Orangutans in Zoos
Many orangutans live in zoos and are in circus performances out there. These animals in captivity seem to do very well. Many are against that being part of how they live though. They also don’t like to see these animals exploited in movies, commercials, and other ways to make money for people. There has been quite a movement for the ethical care of orangutans in captivity due to things that have taken place before that weren’t acceptable.
Many people are outraged by the use of orangutans in Hollywood as well. It has been quite a controversy for some time. The film Every Which Way but Loose is one that many people love. It features Clint Eastwood and an orangutan called Clyde. This animal died soon after the show was finished. It later came out that the animal was beaten by a trainer with both a cane and the handle of an ax to get him to perform correctly.
A performer in Las Vegas known as Bobby Berosini used five orangutans as part of his nightly performances. However, a hidden camera showed him beating these animals backstage in order to train them. The pressure put on him and the government due to the release of these tapes resulted in him no longer being able to have access to these animals legally.
Thanks to the efforts of PETA and other animal rights activists, there are strict laws in place for the training and the care of these animals. Many zoos have developed habitats for orangutans that are very common to what they would be a part of in the wild. This is part of making sure these animals are happy. They also make sure that the basic needs of them are met in terms of their food and entertainment.
The one thing that you will find different in captivity is that orangutans are often placed in small groups. In the wild they would be alone with the exceptions of when they are mating or caring for their young. While they do adapt to this format, many find that it isn’t fair to place them in such groups when instinctively they aren’t like other apes including gorillas.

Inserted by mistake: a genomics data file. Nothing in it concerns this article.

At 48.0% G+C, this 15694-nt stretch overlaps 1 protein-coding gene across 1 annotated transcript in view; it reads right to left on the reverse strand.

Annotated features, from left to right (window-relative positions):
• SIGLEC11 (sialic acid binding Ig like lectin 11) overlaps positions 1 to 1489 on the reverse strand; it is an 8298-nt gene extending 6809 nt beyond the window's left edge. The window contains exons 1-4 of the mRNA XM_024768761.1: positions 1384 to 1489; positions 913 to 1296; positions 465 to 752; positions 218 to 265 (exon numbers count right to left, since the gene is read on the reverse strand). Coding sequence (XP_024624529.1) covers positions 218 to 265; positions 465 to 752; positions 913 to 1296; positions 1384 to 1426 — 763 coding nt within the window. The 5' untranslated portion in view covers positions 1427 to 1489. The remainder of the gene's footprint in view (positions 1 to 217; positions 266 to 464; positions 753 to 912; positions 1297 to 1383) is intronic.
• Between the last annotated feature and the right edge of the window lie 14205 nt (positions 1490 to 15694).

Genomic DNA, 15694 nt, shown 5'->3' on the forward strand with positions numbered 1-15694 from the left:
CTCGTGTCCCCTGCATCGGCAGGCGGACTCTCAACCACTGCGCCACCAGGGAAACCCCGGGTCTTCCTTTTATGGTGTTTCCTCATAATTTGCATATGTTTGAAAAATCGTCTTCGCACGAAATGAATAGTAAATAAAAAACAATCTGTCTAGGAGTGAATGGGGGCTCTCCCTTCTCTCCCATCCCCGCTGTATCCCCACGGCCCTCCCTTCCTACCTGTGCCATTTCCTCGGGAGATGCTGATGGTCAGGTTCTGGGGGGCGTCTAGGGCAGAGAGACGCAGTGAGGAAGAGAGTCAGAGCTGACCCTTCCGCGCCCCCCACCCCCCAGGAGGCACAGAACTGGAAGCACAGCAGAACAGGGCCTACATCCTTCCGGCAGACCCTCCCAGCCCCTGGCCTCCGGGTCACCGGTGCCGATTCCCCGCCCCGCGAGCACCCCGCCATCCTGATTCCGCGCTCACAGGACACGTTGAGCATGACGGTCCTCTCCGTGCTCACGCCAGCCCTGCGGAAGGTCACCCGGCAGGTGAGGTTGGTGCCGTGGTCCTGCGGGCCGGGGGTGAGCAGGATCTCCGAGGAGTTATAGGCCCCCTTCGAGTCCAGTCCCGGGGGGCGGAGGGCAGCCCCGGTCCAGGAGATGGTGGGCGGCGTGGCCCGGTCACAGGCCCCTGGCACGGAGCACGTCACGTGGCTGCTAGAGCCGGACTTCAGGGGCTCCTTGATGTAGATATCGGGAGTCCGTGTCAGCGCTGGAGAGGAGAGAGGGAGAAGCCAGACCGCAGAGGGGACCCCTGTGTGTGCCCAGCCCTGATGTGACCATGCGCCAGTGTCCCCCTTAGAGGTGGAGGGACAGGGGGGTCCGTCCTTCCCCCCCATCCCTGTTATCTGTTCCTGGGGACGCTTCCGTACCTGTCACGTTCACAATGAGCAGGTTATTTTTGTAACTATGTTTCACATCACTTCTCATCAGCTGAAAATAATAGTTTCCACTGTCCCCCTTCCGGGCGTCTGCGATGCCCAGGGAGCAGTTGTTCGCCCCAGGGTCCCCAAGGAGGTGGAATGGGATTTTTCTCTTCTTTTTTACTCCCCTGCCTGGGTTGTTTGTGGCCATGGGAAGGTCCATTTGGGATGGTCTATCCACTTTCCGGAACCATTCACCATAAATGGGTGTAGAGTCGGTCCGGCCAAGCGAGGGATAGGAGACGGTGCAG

Many zoos simply don’t have the money to give them individual shelters though. What they have done though is created huge outdoor environments for orangutans to survive in. They will create their own territories within it. Each orangutan also has access to an indoor cage that they can go into at any time for solitude. The problem though is that humans will likely be on the other side of the glass. This is why you will often see them with their backs to the glass when they are inside.
The life span for an orangutan is about 50 years in captivity and 35 – 40 years in the wild. They do seem to do quite well in captivity, especially those that are there from the time they are born. While we have learned a great deal about orangutans in such a setting, the desire of many to see them only in the wild continues.
Even with many orangutans in captivity, the rate of reproduction is very slow. They take care of their young for about 7-8 years before they will mate again. If they lose a baby they will mate but that doesn’t help increase the numbers. In some facilities they have removed the young from the mother to get her to mate sooner. Yet this often deprives the offspring of the ability to learn many important skills. One of them is how to properly care for their own young in the future.